Target Your Market. This is a critical step and you should reread this post if you haven’t taken this step yet.This is Step 2 for sales people who need to take their destiny into their own hands by taking responsibility for filling their pipeline. Step 1 was
Step 2 – Start Building Your Online Presence
In a worst case scenario, your company is doing little to establish itself as a thought leader or even an expert in your target market. That’s OK. Those of you who have been successful in selling know the kind of influence a qualified sales person can have on a buyer.
Step 2 is to begin to build your own online presence as someone your potential customers want to consult with before they make a purchase.
I know there are lots of networking sites that sales people can belong to, but unless your target market is other sales people, you should start with LinkedIn. I’ve heard (but never seen it in print) that LinkedIn claims to have executives from every fortune 500 company as members. True or not, I don’t think there’s another networking site that is more widely accepted by the business community than LinkedIn.
Most of you probably have a LinkedIn profile already. If you don’t, that’s your assignment for this week. For those of you that do, here are a few next steps you should take:
Expand your network. We’ll be using LinkedIn in some of the future steps and it’s critical that your network is as wide as possible. (Keep it real though. Connecting simply for the sake of building your number of connections will diminish the value of LinkedIn.) Here are some sources for connections:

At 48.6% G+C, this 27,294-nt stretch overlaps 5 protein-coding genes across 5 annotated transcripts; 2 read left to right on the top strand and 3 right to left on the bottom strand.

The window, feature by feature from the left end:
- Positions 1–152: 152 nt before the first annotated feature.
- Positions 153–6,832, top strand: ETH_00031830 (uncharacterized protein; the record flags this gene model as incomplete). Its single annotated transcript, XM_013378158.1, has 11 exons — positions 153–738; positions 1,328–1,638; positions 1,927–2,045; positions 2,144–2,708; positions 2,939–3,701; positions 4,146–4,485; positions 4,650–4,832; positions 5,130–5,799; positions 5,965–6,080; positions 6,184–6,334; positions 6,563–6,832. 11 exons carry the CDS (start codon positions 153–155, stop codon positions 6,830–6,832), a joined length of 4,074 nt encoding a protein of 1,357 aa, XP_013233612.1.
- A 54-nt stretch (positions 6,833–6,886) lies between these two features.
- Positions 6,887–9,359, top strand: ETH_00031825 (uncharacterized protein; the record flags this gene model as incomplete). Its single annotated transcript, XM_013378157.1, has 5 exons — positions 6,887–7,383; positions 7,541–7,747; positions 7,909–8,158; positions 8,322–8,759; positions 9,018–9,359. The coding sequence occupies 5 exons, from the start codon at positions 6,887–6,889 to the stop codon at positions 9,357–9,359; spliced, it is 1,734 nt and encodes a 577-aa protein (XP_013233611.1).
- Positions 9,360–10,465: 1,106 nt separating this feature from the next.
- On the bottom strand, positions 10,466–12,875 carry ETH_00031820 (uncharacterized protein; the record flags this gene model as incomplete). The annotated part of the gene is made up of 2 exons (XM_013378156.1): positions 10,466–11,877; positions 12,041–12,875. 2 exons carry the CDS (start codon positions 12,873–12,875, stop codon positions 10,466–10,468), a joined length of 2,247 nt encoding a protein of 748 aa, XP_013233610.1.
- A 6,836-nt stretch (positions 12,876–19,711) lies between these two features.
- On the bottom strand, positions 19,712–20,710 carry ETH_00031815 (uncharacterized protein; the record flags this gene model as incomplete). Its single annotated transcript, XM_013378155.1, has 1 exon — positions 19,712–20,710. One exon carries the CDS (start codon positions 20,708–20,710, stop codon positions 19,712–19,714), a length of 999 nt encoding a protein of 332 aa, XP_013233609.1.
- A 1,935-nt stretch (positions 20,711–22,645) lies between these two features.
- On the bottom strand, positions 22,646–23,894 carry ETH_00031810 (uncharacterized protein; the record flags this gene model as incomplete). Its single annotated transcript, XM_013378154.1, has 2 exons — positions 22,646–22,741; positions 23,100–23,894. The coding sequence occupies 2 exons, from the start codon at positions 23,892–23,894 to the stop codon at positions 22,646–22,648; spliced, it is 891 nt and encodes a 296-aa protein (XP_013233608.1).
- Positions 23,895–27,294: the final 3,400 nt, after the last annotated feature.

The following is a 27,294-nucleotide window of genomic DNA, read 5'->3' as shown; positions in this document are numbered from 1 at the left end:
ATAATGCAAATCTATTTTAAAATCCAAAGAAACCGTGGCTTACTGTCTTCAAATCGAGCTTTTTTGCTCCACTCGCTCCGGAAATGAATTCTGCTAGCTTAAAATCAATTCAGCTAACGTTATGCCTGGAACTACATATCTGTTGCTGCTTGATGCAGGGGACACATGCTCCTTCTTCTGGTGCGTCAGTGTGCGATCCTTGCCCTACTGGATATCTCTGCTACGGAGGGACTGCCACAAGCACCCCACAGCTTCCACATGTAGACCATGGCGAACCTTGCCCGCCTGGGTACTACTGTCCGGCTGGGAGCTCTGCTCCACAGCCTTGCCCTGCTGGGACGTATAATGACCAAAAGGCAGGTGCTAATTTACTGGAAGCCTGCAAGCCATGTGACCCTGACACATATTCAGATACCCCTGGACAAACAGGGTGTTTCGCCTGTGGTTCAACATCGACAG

Current customers – Link to everyone you can think of within your current customer base. Especially those customers who are within your target market.
Colleagues - Link to as many people within your company as you can.
Prospects – This one you have to sort of feel, but if you have a prospect who is a big LinkedIn advocate, you should send an invitation to connect when you think the timing is right.
Vendors – Sales people don’t work as often with vendors as marketers do, but if there are vendors, e.g. sales trainers, that you’ve worked with they can be another good source for network connections.
Friends – Don’t forget your friends. If you still keep in touch with childhood friends or college buddies, by all means add them. They can widen your network significantly if they work in other industries.
LinkedIn suggestions - In the upper right hand corner of your LinkedIn homepage, LinkedIn will offer suggestions for people you may know. I look at these almost every time I log in as LinkedIn does a great job of reminding me who I know - and forgot about.
Let LinkedIn search your Outlook files - LinkedIn can also search your Outlook files for additional connections. Chances are good that it will suggest a few great connections that you hadn't thought of.
Join a group – Do a search for groups that your target market might belong to. Or, as you expand your network, look at their profiles to see what groups they belong to.
Start a group – If you can’t find a group to join, start a group and invite your contacts to join. Remember, I’m talking about groups that are of interest to your target market. (Specifically, the one you defined in Step 1) While it’s fun to join groups that other sales people belong to, these won’t be useful to you as you try to build your opportunities.
Build expert status. Once you start a group or join an existing group, build expert status by answering questions from group members. People who ask questions can rate the answers. If they rate your response as “best” that will show up in your profile for others to see.
That’s enough on LinkedIn for this week. Just like in Step 1 where you defined your target market, building your LinkedIn profile is a critical step to take. We will revist LinkedIn again in future steps.
Next Step – Figure out where your market hangs out. In the meantime, get that LinkedIn profile started and join The Sales and Marketing Connection Group on LinkedIn.